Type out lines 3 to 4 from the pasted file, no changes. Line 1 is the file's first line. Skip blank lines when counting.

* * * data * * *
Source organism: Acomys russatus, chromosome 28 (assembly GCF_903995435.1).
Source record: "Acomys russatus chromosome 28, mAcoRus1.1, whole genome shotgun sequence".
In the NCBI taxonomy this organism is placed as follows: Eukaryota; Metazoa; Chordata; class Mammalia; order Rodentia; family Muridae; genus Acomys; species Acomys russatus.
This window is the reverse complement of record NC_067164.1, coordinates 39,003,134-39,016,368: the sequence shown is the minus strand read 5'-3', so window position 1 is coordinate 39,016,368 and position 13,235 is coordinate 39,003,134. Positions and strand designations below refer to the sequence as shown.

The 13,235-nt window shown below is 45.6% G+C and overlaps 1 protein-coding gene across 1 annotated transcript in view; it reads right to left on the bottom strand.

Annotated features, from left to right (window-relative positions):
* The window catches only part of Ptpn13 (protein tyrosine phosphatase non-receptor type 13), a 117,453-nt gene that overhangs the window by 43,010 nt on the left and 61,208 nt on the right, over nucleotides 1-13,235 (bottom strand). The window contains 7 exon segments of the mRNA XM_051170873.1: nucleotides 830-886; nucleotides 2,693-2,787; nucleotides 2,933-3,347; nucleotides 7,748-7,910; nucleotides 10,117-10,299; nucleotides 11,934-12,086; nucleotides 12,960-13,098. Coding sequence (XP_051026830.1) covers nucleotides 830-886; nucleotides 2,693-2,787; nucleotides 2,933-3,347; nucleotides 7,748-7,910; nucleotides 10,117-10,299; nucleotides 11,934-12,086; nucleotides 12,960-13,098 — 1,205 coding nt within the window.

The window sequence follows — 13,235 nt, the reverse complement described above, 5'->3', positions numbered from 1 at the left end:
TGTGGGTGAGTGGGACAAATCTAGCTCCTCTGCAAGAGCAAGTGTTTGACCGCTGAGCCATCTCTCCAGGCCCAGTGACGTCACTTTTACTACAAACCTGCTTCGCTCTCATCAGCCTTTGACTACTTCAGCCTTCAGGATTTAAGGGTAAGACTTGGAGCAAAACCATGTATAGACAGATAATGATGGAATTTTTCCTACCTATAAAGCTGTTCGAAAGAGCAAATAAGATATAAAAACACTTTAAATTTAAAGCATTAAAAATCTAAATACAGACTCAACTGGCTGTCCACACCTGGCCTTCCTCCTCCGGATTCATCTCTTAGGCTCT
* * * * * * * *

In the NCBI taxonomy this organism is placed as follows: Eukaryota; Metazoa; Chordata; class Mammalia; order Rodentia; family Muridae; genus Acomys; species Acomys russatus.
This window is the reverse complement of record NC_067164.1, coordinates 39,003,134-39,016,368: the sequence shown is the minus strand read 5'-3', so window position 1 is coordinate 39,016,368 and position 13,235 is coordinate 39,003,134. Positions and strand designations below refer to the sequence as shown.